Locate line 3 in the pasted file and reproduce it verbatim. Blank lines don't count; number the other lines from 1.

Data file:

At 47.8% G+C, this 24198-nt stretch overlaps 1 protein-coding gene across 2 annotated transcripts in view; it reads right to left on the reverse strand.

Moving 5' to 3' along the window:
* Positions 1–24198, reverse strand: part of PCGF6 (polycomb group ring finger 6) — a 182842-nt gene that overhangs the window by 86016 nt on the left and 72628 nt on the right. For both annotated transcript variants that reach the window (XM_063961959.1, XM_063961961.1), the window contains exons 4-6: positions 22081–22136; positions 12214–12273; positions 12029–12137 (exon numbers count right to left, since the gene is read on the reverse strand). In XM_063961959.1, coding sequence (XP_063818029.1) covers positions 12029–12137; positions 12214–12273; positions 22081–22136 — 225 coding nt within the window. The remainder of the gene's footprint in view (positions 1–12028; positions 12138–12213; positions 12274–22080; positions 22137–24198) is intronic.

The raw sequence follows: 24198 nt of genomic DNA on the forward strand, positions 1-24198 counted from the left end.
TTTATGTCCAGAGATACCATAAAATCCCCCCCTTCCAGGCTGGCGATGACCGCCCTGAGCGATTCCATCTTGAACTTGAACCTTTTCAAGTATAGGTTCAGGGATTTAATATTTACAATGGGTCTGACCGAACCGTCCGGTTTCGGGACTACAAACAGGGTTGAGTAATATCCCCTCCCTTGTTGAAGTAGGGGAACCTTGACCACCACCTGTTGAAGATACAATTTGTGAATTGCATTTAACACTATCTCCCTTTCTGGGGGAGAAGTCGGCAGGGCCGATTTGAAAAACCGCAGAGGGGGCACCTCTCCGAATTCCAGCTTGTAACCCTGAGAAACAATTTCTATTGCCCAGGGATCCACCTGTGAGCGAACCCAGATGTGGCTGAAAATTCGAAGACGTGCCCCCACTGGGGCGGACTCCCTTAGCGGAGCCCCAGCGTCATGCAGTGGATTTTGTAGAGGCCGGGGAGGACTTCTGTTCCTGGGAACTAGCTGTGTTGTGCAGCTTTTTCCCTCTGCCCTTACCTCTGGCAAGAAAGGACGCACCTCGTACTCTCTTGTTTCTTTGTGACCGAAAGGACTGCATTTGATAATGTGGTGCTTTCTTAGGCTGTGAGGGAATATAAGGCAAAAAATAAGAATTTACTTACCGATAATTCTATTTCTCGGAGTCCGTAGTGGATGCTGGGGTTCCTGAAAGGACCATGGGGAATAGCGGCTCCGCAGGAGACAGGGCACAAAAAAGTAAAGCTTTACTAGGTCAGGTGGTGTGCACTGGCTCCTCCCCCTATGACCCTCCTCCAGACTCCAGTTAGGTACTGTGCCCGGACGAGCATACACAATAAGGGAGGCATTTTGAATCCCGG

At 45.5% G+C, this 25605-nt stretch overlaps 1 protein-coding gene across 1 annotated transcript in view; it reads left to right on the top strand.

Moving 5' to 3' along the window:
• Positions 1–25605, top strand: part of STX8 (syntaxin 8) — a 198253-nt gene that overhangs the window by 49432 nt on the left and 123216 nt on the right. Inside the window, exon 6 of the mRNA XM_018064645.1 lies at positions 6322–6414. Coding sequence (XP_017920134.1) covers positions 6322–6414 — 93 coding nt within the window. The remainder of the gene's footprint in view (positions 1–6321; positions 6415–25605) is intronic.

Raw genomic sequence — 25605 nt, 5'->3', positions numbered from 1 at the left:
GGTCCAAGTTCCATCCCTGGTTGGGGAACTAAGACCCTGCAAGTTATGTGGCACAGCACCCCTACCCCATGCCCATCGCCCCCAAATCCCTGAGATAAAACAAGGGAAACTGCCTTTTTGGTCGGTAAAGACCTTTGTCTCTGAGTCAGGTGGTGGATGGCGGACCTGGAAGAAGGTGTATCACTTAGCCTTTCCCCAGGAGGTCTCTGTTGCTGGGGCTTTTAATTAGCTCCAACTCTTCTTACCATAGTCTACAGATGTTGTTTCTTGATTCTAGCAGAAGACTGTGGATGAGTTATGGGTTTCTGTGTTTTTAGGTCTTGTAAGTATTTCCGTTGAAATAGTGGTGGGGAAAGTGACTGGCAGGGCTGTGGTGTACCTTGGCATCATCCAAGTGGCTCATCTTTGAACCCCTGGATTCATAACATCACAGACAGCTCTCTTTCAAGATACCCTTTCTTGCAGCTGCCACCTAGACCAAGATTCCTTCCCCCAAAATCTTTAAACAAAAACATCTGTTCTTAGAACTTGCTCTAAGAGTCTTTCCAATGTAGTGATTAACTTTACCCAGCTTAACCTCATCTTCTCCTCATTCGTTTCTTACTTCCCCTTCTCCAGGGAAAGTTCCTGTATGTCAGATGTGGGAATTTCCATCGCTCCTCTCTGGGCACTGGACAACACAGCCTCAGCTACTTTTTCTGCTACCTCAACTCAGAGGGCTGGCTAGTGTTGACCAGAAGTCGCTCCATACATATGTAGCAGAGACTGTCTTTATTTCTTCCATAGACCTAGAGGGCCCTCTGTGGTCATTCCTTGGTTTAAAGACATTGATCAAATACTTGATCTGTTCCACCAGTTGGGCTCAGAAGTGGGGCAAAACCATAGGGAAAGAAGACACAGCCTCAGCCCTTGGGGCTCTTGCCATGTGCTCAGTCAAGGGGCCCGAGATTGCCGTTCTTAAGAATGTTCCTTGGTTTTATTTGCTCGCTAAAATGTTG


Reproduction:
* Positions 1–24198, reverse strand: part of PCGF6 (polycomb group ring finger 6) — a 182842-nt gene that overhangs the window by 86016 nt on the left and 72628 nt on the right. For both annotated transcript variants that reach the window (XM_063961959.1, XM_063961961.1), the window contains exons 4-6: positions 22081–22136; positions 12214–12273; positions 12029–12137 (exon numbers count right to left, since the gene is read on the reverse strand). In XM_063961959.1, coding sequence (XP_063818029.1) covers positions 12029–12137; positions 12214–12273; positions 22081–22136 — 225 coding nt within the window. The remainder of the gene's footprint in view (positions 1–12028; positions 12138–12213; positions 12274–22080; positions 22137–24198) is intronic.